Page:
Aaron Miller

12 thoughts on “Aaron Miller

  1. Aaron Miller

    Burnt By The Sun:

    The first thing I noticed about the film when it started was the aesthetics. I knew that it was released in 1994, however the look of the film was comparable to American films from the 1970’s. I do not know whether this was a low budget film, if Russians just preferred older styles of filming, or if it was something else entirely; however, the first thing I thought when the film began playing was, “When was this shot again?”

    I feel that my lack of knowledge of Russian history left me at a bit of a loss when it came to understanding the overarching story involving what was happening in the Soviet Union at this particular time. It made me really want to learn more though, because it seems like an interesting bit of history that I feel a tad ignorant for not knowing. I went into this only knowing that Stalin was a pretty terrible guy who committed a lot of atrocities, but knowledge other than that is unfortunately limited.

    Aside from being a bit in the dark with the historical aspect of the film (which is in no way the films fault), I really enjoyed the tension that was caused by the return of Dimitri. The very quiet battle that went on between Dimitri and Colonel Kotov throughout the film was very compelling to watch and made the culmination of the film all the more upsetting when the whole film you feel inclined to root for Colonel Kotov. I thought how the film handled the love triangle plot was superb. Too often with American film we expect a plot like this to culminate in a grand lovers quarrel near the climax of the film. However, this love triangle was handled so internally and built up so much tension within the viewer because you could see so much pent up emotion within all characters involved. It was just a much more subdued and much more effective way to handle a story like this, in my opinion.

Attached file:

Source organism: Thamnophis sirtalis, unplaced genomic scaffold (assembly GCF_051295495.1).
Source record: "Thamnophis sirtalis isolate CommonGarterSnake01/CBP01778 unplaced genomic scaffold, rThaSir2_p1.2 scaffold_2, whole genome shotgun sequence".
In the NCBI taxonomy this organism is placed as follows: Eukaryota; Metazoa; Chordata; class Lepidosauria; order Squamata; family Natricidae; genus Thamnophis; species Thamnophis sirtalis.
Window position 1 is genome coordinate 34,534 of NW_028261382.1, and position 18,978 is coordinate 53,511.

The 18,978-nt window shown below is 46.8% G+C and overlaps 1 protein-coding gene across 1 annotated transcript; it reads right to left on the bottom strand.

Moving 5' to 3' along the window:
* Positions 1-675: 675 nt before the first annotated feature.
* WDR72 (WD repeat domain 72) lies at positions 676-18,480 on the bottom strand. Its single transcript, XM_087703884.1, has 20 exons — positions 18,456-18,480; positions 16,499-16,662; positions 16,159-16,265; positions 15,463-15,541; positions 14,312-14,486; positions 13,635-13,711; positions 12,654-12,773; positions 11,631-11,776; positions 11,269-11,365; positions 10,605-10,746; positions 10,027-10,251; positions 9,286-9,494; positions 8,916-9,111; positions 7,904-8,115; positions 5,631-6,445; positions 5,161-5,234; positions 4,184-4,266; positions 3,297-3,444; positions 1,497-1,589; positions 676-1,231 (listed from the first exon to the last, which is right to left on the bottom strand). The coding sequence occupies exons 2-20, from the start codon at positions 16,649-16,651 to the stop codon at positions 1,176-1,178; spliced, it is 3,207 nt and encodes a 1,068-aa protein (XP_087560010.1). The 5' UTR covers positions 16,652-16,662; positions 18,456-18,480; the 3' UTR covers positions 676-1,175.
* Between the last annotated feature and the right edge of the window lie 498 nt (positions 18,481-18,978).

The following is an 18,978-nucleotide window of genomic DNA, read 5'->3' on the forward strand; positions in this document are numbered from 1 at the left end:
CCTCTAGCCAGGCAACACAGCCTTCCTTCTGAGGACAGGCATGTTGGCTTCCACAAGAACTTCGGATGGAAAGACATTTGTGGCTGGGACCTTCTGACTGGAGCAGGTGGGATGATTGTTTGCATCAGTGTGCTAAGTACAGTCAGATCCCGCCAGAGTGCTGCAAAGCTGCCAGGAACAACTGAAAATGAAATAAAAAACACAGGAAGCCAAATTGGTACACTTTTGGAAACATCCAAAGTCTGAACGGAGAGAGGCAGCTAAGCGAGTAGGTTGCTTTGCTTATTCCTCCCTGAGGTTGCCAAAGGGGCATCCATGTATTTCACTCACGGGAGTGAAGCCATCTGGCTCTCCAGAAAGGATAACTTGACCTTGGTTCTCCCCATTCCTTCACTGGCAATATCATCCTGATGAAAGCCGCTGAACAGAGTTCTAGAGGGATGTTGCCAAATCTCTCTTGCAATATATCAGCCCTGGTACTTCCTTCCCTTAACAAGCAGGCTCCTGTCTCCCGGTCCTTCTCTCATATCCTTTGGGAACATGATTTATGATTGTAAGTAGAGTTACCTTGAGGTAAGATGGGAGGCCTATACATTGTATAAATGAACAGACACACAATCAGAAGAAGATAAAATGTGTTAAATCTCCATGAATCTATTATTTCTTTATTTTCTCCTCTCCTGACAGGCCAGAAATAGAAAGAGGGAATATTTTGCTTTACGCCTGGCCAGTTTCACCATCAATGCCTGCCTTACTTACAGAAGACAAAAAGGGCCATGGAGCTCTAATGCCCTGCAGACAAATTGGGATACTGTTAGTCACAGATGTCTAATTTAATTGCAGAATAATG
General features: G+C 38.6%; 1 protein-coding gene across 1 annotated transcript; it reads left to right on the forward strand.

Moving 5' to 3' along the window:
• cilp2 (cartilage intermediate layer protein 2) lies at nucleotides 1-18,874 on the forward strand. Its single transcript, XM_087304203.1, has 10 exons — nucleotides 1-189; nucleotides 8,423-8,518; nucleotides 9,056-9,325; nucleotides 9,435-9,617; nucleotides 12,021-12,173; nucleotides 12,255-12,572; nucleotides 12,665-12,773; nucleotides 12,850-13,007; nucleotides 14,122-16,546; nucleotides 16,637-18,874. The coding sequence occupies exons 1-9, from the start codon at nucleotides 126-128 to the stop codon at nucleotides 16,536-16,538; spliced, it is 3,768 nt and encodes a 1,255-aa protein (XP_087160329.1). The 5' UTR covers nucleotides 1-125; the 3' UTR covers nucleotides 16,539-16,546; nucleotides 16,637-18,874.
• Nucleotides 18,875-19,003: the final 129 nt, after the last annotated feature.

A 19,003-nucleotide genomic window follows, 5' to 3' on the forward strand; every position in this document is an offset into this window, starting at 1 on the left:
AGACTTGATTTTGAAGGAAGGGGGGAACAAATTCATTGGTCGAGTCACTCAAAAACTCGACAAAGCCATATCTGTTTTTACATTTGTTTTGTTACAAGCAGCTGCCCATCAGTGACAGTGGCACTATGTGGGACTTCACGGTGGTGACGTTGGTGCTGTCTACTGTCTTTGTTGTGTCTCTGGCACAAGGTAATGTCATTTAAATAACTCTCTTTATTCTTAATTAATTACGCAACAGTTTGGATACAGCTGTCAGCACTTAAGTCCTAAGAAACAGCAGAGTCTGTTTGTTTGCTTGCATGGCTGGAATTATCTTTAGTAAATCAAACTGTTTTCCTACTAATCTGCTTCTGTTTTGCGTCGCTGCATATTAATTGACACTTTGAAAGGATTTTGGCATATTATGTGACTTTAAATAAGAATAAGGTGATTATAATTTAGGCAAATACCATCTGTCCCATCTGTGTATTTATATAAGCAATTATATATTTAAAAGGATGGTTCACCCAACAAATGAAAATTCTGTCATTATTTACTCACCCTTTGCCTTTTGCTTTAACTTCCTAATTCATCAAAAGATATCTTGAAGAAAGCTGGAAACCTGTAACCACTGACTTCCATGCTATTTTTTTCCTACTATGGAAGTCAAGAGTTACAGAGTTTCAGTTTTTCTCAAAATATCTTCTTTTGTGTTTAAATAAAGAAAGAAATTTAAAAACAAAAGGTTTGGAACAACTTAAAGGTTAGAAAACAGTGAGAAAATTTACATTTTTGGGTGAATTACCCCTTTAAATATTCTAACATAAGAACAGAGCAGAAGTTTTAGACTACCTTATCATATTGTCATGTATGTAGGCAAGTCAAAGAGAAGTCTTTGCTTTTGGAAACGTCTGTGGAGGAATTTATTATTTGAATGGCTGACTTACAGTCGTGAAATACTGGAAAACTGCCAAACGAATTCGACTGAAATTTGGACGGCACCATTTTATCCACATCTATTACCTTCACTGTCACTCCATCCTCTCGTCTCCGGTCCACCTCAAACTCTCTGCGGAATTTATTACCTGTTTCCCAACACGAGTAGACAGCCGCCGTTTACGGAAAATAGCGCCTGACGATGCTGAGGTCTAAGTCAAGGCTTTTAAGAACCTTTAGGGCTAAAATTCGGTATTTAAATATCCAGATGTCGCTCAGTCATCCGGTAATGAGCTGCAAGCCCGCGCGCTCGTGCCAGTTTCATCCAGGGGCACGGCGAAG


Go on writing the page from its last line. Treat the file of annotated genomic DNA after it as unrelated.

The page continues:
The use of Nadya also was a great tool for showing the tension between the two men. Dimitri showed up and immediately started paying quite of bit of attention to Nadya and began to act in a fatherly way toward her. One thing I mentioned in my notes was that in the swimming scene, Dimitri makes sure to steer Nadya away from the broken glass on the ground when she runs off; however when Colonel Kotov walks in the direction of the glass, not a word is said of warning. It was a subtle difference between the treatment of the two, but it shows Dimitri’s protective affections for Nadya while towards Kotov he feels no such duty. Aside from being an extremely adorable child, I thought Nadya’s character added an extra amount of depth to the tension between the two men that was intriguing to watch.

    Overall, I thought it was an excellent and powerful film to watch. I wish I only knew more about the time it was set so I could have better put the story into context. But knowing that this is one of the first films produced about this period of time, it was an excellent portrayal of a time in history that did not get a voice for many years.

  2. Aaron Miller

    Twilight of a Woman’s Soul:

    First things first, I loved both clips that were shown of Yevgeni Bauer’s films. I thought that the finale of The Dying Swan was beautifully filmed and leaves the viewer very uneasy. I have not seen many silent films prior to watching Bauer’s films, however I was struck by how powerful they were despite the lack of dialogue. Watching the end of this film in particular made me want to go and seek out more silent films to watch now that I know that there are some really powerful films out there from this era.